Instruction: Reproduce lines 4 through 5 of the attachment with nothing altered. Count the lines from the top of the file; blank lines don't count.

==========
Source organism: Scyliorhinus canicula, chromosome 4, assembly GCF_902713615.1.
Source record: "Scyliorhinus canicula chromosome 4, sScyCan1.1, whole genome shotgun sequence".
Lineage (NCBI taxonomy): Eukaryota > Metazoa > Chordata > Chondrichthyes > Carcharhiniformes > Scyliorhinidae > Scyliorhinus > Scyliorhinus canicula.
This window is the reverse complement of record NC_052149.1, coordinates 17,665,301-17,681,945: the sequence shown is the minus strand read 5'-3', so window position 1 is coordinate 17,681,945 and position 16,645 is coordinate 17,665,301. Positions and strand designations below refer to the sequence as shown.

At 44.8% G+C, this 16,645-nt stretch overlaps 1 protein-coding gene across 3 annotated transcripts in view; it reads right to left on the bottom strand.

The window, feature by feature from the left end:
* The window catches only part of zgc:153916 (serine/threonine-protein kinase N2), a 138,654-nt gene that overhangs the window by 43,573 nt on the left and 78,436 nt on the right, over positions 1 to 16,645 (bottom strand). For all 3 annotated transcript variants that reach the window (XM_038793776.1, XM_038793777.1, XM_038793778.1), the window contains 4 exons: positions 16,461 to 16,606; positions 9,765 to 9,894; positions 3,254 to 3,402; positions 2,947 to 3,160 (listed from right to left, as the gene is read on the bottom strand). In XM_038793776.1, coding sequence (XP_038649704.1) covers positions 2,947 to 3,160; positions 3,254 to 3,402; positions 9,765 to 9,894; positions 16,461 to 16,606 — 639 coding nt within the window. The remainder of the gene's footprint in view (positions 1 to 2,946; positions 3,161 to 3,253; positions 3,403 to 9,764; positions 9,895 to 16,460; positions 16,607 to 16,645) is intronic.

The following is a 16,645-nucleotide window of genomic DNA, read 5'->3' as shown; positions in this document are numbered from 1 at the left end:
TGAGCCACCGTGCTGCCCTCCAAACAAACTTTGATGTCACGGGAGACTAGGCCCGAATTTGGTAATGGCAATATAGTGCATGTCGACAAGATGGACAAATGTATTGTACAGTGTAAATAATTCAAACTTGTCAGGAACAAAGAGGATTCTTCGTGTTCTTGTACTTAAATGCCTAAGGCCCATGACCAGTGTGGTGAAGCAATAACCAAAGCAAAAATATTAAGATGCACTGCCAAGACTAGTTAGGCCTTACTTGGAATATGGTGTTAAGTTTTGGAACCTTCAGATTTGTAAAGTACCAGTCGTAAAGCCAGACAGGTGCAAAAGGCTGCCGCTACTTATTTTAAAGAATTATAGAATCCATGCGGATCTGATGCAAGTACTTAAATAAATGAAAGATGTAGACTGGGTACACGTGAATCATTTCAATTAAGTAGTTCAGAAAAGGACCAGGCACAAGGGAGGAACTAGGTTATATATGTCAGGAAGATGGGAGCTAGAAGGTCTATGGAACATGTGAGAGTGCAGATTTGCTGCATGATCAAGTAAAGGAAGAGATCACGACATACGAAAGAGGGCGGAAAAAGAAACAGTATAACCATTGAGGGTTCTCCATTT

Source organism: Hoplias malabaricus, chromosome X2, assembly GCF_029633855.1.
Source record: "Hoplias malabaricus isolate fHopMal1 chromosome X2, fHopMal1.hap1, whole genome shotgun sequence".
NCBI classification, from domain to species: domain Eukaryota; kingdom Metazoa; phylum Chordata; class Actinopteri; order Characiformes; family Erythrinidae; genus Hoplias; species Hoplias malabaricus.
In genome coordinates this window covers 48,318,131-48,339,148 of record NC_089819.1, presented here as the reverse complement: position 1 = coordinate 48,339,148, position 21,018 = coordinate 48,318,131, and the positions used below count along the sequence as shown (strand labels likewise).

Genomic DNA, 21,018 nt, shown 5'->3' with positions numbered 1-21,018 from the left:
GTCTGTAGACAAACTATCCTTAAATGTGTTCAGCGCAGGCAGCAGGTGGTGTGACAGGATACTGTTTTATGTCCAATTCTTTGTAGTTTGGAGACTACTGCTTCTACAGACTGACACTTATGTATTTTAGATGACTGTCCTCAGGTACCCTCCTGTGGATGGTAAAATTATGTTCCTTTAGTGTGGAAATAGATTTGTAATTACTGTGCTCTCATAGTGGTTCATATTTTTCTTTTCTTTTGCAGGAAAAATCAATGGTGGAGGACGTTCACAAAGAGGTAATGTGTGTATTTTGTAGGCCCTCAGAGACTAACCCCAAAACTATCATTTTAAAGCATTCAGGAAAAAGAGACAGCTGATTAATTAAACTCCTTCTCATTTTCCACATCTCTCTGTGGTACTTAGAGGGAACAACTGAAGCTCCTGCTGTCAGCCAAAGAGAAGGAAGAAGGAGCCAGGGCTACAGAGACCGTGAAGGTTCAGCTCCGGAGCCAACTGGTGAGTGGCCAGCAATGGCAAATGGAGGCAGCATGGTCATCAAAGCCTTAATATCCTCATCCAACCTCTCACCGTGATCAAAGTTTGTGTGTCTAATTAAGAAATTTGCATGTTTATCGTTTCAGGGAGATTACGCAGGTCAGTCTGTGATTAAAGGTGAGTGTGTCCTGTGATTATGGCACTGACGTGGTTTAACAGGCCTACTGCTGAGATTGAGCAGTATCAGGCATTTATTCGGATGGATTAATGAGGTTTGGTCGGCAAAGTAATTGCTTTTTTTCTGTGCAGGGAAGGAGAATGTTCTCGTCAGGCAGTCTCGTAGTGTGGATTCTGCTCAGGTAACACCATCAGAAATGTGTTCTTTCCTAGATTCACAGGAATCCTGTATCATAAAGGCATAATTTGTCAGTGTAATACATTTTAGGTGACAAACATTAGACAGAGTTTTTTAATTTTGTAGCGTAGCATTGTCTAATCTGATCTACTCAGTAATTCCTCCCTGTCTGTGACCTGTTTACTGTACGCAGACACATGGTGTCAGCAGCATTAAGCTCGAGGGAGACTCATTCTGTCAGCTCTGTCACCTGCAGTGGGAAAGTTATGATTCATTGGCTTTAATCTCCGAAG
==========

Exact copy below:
This window is the reverse complement of record NC_052149.1, coordinates 17,665,301-17,681,945: the sequence shown is the minus strand read 5'-3', so window position 1 is coordinate 17,681,945 and position 16,645 is coordinate 17,665,301. Positions and strand designations below refer to the sequence as shown.

At 44.8% G+C, this 16,645-nt stretch overlaps 1 protein-coding gene across 3 annotated transcripts in view; it reads right to left on the bottom strand.